US and EU Agree in Principle on New Privacy Framework
The United States government and the European Commission have trailered a new Trans-Atlantic Data Privacy Framework, addressing concerns which led to the demise of the last one in mid-2020, and allowing data to flow more freely again between the two. Critics are already clearing their diaries for 'Schrems III'.
The original Privacy Shield was agreed in February 2016 and itself replaced the Safe Harbour agreement invalidated the previous October by the Court of Justice of the European Union (CJEU), which ruled it had not ensured a sufficient level of data protection as required by EU law. Privacy Shield held for four years or so until being itself struck down by the CJEU in the Schrems II decision of July 2020.
The US government says today's agreement and the Framework envisaged represent 'an unprecedented commitment on the U.S. side to implement reforms that will strengthen the privacy and civil liberties protections applicable to U.S. signals intelligence activities' - the ECJ's rejection of previous deals has been centred on the extent of the US government's surveillance of personal data. New safeguards will ensure that the latter is 'necessary and proportionate in the pursuit of defined national security objectives', and a two-level independent redress mechanism will be given 'binding authority to direct remedial measures'.
The Framework is the result of more than a year of detailed negotiations between the two, led by Secretary of Commerce Gina Raimondo and Commissioner for Justice Didier Reynders; and aims to promote 'an inclusive digital economy in which all people can participate and in which companies of all sizes from all of our countries can thrive'.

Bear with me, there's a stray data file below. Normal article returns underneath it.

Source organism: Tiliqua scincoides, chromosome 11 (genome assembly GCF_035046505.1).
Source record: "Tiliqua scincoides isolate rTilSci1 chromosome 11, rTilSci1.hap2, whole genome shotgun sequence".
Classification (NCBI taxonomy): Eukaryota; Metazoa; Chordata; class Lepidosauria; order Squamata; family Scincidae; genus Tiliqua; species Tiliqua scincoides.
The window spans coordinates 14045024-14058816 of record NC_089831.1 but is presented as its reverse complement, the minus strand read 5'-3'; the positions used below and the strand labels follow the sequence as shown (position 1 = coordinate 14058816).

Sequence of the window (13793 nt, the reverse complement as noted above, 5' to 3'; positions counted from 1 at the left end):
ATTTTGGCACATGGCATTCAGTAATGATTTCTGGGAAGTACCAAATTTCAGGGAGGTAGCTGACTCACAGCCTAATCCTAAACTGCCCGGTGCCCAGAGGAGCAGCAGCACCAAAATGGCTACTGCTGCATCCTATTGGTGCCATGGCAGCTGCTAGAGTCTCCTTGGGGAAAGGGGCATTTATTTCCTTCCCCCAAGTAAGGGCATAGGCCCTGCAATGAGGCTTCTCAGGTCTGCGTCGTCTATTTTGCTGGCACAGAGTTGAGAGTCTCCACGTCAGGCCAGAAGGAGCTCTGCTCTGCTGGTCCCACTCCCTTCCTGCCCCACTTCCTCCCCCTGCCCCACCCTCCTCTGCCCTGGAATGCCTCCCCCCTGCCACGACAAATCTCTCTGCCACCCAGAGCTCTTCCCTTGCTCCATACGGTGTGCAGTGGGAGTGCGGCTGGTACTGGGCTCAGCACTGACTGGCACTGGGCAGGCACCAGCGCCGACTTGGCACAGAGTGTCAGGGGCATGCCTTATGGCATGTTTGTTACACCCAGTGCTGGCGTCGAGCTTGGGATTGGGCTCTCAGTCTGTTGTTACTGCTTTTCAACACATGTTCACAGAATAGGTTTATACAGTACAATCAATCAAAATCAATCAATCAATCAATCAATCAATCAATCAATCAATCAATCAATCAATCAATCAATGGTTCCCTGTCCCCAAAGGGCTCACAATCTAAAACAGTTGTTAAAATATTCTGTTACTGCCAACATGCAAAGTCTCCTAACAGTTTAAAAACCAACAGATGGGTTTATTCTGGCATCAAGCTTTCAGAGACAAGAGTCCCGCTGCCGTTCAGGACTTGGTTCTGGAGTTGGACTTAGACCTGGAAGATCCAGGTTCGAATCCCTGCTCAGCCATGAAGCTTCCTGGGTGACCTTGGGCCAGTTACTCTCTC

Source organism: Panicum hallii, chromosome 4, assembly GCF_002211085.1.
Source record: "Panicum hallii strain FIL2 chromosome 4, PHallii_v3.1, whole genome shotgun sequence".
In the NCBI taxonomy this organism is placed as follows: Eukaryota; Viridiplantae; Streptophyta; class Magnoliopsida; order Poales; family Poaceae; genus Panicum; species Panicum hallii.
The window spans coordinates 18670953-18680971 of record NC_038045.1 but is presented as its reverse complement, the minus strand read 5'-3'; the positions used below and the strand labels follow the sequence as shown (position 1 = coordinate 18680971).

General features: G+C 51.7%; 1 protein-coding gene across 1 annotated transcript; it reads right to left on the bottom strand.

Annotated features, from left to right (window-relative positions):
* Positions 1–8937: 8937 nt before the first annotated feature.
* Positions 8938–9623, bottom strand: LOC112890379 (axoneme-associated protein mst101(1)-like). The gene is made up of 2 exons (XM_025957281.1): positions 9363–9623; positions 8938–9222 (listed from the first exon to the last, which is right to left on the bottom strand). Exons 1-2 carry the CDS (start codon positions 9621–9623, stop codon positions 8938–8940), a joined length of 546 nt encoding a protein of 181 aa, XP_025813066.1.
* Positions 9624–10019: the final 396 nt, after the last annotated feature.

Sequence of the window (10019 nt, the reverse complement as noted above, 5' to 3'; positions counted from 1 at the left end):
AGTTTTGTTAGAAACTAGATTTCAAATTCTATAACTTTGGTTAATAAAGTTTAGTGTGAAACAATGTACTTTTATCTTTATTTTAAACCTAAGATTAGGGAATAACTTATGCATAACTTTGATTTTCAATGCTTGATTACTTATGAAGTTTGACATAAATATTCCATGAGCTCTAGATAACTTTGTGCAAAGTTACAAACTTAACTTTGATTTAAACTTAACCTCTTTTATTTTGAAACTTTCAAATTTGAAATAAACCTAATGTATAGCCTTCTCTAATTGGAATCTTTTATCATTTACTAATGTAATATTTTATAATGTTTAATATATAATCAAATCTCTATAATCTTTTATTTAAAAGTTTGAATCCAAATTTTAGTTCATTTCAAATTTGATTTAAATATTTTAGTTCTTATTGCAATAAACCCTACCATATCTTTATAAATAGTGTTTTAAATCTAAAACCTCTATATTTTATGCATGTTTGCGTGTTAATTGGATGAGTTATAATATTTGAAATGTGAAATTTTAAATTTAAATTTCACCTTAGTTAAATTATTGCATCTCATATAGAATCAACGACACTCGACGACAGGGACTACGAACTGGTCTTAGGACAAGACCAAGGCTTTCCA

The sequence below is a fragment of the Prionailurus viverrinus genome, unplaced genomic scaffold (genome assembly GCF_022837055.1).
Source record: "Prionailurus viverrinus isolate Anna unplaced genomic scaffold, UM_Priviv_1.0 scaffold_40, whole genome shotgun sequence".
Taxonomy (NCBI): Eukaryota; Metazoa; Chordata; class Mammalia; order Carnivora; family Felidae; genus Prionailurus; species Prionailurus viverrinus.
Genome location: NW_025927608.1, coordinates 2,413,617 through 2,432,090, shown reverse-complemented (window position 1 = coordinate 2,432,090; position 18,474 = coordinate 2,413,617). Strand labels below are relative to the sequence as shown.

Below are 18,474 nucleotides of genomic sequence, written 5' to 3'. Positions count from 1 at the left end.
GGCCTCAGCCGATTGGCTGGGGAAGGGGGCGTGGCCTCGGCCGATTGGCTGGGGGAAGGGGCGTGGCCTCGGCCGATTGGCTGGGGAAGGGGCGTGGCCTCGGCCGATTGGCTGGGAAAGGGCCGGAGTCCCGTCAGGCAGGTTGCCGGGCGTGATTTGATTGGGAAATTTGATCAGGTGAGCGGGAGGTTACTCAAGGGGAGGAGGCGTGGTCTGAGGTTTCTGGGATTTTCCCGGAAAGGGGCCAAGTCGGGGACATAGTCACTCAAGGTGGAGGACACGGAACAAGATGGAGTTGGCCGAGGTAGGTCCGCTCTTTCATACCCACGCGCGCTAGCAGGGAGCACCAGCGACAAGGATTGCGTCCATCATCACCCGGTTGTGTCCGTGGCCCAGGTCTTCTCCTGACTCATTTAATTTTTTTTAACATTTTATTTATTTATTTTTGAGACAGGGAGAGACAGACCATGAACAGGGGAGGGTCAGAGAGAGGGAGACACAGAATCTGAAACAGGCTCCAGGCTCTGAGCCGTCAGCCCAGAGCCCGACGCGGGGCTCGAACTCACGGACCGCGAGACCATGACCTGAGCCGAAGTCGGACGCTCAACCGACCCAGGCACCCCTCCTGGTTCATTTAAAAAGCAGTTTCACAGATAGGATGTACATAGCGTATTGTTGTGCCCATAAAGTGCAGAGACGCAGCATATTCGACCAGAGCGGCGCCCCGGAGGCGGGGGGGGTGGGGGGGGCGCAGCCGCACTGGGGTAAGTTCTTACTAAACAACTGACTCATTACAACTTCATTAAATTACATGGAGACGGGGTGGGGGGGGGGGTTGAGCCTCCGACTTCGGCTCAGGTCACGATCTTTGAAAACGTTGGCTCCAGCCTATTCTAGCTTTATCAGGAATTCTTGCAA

The agreement-in-principle now needs translating into legal documents to be adopted on both sides. The new U.S. commitments will be included in an Executive Order and will form the basis of a future 'adequacy decision' by the European Commission. Unlike the original Privacy Shield, this one (and the Commission's adequacy verdict) will not automatically apply to the UK, whose government can now make an independent decision on whether to adopt a similar document.
Already Austrian lawyer and privacy activist Max Schrems has suggested - on his NOYB (None of Your Business) web site - that the latest agreement is likely to prove little more than 'lipstick on a pig': 'What noyb hears is that the US is not planning to change its surveillance laws, but only foreseen executive reassurances (using EU language like 'proportionality'). It is unclear how this would remotely pass the test by the CJEU, as US surveillance was already held not to be 'proportionate' by the CJEU. Previous agreements failed twice in this respect.'
In a further statement, Schrems forecasts: 'The final text will need more time, once this arrives we will analyze it in depth, together with our US legal experts. If it is not in line with EU law, we or another group will likely challenge it. In the end, the Court of Justice will decide a third time. We expect this to be back at the Court within months from a final decision.
'It is regrettable that the EU and US have not used this situation to come to a 'no spy' agreement, with baseline guarantees among like-minded democracies. Customers and businesses face more years of legal uncertainty.'
In the meantime businesses transferring potentially sensitive personal data across the Atlantic must fall back on the 'standard contractual clauses' in GDPR legislation.
Web sites: www.whitehouse.gov , www.europa.eu and www.noyb.eu/en/privacy-shield-20-first-reaction-max-schrems .